There are many adjectives that are associated with the word ‘yogi’, such as ‘calm’, ‘tranquil’ ‘peaceful’ etc.
But what if you aren’t any of these things?
What if you have a short temper, you bounce of the walls of every building you enter and are generally quite on edge with life? Does this make you any less of a yogi? How about if you can’t get your leg behind your head?
Here are five mistakes or traps that any yogi can fall into…
1. Self deprecation
What if you’ve been practicing your downward dog for several years now and your heels still don’t touch the floor…surely they should take that yogi title away from you, right?
It is easy to beat ourselves up about this “mould” we feel that we should fit into.
Try to remember that a yogi comes in many shapes, sizes, forms and a million different ways of being. There is no mould for a yogi, because a yoga practice or indeed, a yoga lifestyle, are individual. No two practices or lifestyles can be the same, and the only person you do it for is yourself…so do it your way.
2. Getting a little over excited
We’ve all had those times where we attempt a pose thinking ‘I can totally do that’, and we fly into it, thinking it will be the easiest thing in the world, and we will look and feel amazing once we’ve achieved it. And then, unfortunately, we don’t succeed on our first attempt, we end up falling, wobbling and injuring ourselves.
We may have tried something new, but we inevitably have set ourselves backwards on a path we were doing so well on.
The key is patience.
The yogic journey is a slow one. And don’t expect to reach your destination any time soon, because (I hate to break it to you), well…there is no destination. Yoga is a process, which we undertake progressively, slowly and it becomes a practice which develops and yes, improves, but there is no end.
Practice acceptance through your breathing within your practice in order to hold back on those times when we might get a little over-excited and push ourselves too far.
Only challenge yourself when your body and mind both feel ready.
3. Comparisons with others
Again, we’ve all had a time when we look at the person next to us on their mat with their super-flexible spine, or their intense core strength and inwardly sighed a disappointed sigh.
We compare ourselves to others in every aspect of our lives, and yoga is here to help us move away from that. It is difficult, when there are people surrounding you, and they can do things you can’t. But remember that yoga is a personal practice, it doesn’t really matter if that girl can drop back into a beautiful backbend, because that’s her practice, not yours.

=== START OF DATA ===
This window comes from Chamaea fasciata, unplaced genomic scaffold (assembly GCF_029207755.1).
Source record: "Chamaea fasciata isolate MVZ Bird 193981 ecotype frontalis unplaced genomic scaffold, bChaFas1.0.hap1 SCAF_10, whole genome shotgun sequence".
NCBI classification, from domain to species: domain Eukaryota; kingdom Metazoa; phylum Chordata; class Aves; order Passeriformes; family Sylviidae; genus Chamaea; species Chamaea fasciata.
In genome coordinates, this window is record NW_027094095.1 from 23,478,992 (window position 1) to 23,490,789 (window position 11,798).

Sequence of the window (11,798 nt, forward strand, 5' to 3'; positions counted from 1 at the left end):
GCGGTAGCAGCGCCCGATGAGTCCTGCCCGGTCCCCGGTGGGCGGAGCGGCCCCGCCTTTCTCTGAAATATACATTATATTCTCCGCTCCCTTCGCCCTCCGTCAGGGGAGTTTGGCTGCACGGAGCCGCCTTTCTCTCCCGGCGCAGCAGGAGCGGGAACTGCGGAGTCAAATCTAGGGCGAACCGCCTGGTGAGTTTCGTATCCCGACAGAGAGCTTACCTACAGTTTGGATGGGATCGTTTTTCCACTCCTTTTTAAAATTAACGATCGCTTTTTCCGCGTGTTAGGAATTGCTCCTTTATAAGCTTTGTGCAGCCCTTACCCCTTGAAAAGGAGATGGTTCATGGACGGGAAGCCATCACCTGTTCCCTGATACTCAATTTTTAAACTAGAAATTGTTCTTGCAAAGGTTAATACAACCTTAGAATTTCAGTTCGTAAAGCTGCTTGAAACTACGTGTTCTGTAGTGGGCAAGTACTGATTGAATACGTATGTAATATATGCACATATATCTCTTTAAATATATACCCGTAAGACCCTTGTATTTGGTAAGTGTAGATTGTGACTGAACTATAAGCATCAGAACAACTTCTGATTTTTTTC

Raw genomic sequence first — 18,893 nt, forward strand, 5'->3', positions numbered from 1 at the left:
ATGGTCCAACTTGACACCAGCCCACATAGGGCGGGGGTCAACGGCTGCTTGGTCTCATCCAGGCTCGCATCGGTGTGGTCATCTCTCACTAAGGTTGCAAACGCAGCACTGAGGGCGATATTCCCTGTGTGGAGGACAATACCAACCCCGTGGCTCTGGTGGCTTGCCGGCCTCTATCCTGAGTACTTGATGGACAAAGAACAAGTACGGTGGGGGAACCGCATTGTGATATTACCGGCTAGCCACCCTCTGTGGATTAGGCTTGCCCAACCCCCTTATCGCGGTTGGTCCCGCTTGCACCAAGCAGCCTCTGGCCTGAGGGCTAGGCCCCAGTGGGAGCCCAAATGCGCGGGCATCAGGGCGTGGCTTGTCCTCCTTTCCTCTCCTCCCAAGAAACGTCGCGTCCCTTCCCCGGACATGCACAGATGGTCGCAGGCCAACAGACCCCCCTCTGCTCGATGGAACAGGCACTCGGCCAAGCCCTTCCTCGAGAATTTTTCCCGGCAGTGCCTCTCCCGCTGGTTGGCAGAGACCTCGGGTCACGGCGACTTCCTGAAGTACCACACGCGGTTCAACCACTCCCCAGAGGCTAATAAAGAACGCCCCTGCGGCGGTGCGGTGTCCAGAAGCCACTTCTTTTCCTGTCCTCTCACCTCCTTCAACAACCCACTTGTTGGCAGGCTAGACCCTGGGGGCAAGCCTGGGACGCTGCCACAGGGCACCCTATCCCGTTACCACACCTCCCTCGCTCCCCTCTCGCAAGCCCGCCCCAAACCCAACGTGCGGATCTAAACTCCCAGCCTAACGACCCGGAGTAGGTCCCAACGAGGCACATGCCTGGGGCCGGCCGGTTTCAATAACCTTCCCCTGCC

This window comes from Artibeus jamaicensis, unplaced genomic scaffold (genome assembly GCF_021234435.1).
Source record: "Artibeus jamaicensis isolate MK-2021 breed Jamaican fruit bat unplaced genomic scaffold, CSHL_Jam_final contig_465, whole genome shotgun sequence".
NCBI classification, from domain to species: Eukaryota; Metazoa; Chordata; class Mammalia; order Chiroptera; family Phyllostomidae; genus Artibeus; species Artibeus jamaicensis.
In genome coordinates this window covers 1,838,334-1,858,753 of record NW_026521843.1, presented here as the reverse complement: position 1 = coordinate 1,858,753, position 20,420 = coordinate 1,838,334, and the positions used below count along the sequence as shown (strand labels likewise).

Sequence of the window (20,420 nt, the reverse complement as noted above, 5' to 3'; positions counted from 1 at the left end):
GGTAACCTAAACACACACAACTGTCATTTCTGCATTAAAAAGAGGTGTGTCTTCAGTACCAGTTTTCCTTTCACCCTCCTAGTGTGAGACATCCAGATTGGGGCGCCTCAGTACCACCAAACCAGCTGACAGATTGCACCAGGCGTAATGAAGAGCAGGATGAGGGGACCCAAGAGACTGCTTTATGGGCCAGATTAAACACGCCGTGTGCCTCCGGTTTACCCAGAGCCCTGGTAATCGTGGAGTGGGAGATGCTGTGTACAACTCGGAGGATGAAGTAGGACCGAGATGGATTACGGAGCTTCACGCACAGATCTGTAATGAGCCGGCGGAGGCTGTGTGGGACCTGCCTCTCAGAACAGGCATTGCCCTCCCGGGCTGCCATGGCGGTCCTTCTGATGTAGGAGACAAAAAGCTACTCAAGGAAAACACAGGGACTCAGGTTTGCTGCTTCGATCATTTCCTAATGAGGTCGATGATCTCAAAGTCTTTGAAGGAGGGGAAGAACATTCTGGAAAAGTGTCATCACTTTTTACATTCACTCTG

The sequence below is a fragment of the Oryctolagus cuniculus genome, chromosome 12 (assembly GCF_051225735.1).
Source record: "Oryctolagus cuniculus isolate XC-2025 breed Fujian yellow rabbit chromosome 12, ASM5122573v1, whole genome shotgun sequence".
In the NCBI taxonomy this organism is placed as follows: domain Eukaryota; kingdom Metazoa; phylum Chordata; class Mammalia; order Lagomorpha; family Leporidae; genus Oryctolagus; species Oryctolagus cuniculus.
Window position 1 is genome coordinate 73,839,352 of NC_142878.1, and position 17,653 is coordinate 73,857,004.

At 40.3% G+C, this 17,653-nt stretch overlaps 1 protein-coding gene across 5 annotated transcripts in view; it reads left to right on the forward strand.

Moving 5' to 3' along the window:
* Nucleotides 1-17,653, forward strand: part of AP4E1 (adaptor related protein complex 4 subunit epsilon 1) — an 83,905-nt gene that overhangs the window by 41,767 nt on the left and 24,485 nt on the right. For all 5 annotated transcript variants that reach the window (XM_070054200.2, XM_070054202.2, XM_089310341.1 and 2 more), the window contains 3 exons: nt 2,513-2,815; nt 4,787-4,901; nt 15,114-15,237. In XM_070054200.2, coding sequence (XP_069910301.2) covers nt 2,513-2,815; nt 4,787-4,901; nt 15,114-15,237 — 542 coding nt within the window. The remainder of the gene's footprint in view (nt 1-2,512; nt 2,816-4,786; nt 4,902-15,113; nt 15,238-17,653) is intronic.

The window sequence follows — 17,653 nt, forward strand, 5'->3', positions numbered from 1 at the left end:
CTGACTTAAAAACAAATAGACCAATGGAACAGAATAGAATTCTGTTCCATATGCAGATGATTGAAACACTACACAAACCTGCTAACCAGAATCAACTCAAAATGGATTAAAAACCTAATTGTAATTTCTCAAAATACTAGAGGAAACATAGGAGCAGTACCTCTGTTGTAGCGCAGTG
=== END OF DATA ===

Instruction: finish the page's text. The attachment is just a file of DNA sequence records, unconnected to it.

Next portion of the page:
Try to focus on yourself, if that’s difficult, use your breath as a tool for this.
There is nothing more permanent, consistent and grounding as your own breath. If your gaze does start to wander, and you do start to focus on other people, try to appreciate the beauty in their practice, admire them, and acknowledge the hard work they have put in to achieve such a practice.
Take note, and apply their enthusiasm to your own practice.
And here we have the opposite problem.
When you finally come to master a pose, it is easy to become complacent. We all have those poses that we sometimes skip during our self-practice because we can already ‘do them.’ They seem too easy, and like they don’t need any work.
Remember, every yoga pose is benefiting you in some way, and assuming you have ‘mastered’ this pose, will only lead to a lack of alignment, flexibility or strength in this pose. You can always take a pose deeper, or you can bring a newness to the pose, by focusing on the breath, holding it for longer, finding new ways to open up the muscles.
Apply this complacency rule to everyday life.
If there are things you take for granted, things you ‘can do’ so don’t bother to apply them to life anymore, take them up again.
See how it feel to go over old stuff, and bring about a newness.
5. Resisting Life
In yoga, things go wrong.
We might fall, we might wobble, we might even injure ourselves. We might be restless in savasana, feel so far from relaxed, but we get up and try again.
The same applies to life.
Bad things happen, that’s life. It is easy to resist the acceptance of this by burying our heads in the sand, pretending it doesn’t happen. By practicing the same poses everyday, never trying anything new, we are resisting opening ourselves up to yoga in a whole new way.
There is so much to yoga which we haven’t experienced yet, so much more to feel, to achieve. For every mistake, every fall, every bad practice, there are a million good ones waiting to happen. For every bad day there are a million good ones waiting to happen.
So pick yourself up, and try again, because there is so much more to try.